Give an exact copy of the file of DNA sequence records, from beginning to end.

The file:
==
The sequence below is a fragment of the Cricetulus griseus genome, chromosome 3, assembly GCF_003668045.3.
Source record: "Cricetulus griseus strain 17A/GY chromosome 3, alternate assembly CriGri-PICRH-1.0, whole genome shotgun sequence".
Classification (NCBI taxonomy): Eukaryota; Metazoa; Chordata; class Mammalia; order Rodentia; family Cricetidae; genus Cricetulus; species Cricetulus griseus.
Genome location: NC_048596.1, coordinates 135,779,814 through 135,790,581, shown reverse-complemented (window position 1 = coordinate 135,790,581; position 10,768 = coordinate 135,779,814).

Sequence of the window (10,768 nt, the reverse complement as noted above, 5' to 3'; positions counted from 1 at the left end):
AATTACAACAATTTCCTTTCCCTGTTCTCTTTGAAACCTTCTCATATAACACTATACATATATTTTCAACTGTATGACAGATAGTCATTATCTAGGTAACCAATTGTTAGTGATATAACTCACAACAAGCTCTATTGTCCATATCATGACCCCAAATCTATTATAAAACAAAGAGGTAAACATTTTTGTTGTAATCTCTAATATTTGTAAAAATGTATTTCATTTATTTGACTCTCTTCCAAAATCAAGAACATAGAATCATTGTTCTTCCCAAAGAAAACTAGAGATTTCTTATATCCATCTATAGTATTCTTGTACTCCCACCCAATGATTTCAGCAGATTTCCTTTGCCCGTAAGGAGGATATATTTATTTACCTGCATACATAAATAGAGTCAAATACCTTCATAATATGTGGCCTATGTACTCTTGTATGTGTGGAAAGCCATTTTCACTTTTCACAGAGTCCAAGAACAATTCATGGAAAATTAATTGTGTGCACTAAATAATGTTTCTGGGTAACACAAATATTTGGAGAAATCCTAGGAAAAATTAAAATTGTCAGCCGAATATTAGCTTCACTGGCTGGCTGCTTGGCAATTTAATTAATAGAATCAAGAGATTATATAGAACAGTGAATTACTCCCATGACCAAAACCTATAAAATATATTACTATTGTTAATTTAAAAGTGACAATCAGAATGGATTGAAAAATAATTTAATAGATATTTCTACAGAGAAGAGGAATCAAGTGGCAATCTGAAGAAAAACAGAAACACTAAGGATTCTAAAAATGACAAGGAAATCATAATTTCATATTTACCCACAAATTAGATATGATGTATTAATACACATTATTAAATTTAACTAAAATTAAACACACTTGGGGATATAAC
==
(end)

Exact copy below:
The sequence below is a fragment of the Cricetulus griseus genome, chromosome 3, assembly GCF_003668045.3.
Source record: "Cricetulus griseus strain 17A/GY chromosome 3, alternate assembly CriGri-PICRH-1.0, whole genome shotgun sequence".
Classification (NCBI taxonomy): Eukaryota; Metazoa; Chordata; class Mammalia; order Rodentia; family Cricetidae; genus Cricetulus; species Cricetulus griseus.
Genome location: NC_048596.1, coordinates 135,779,814 through 135,790,581, shown reverse-complemented (window position 1 = coordinate 135,790,581; position 10,768 = coordinate 135,779,814).

Sequence of the window (10,768 nt, the reverse complement as noted above, 5' to 3'; positions counted from 1 at the left end):
AATTACAACAATTTCCTTTCCCTGTTCTCTTTGAAACCTTCTCATATAACACTATACATATATTTTCAACTGTATGACAGATAGTCATTATCTAGGTAACCAATTGTTAGTGATATAACTCACAACAAGCTCTATTGTCCATATCATGACCCCAAATCTATTATAAAACAAAGAGGTAAACATTTTTGTTGTAATCTCTAATATTTGTAAAAATGTATTTCATTTATTTGACTCTCTTCCAAAATCAAGAACATAGAATCATTGTTCTTCCCAAAGAAAACTAGAGATTTCTTATATCCATCTATAGTATTCTTGTACTCCCACCCAATGATTTCAGCAGATTTCCTTTGCCCGTAAGGAGGATATATTTATTTACCTGCATACATAAATAGAGTCAAATACCTTCATAATATGTGGCCTATGTACTCTTGTATGTGTGGAAAGCCATTTTCACTTTTCACAGAGTCCAAGAACAATTCATGGAAAATTAATTGTGTGCACTAAATAATGTTTCTGGGTAACACAAATATTTGGAGAAATCCTAGGAAAAATTAAAATTGTCAGCCGAATATTAGCTTCACTGGCTGGCTGCTTGGCAATTTAATTAATAGAATCAAGAGATTATATAGAACAGTGAATTACTCCCATGACCAAAACCTATAAAATATATTACTATTGTTAATTTAAAAGTGACAATCAGAATGGATTGAAAAATAATTTAATAGATATTTCTACAGAGAAGAGGAATCAAGTGGCAATCTGAAGAAAAACAGAAACACTAAGGATTCTAAAAATGACAAGGAAATCATAATTTCATATTTACCCACAAATTAGATATGATGTATTAATACACATTATTAAATTTAACTAAAATTAAACACACTTGGGGATATAAC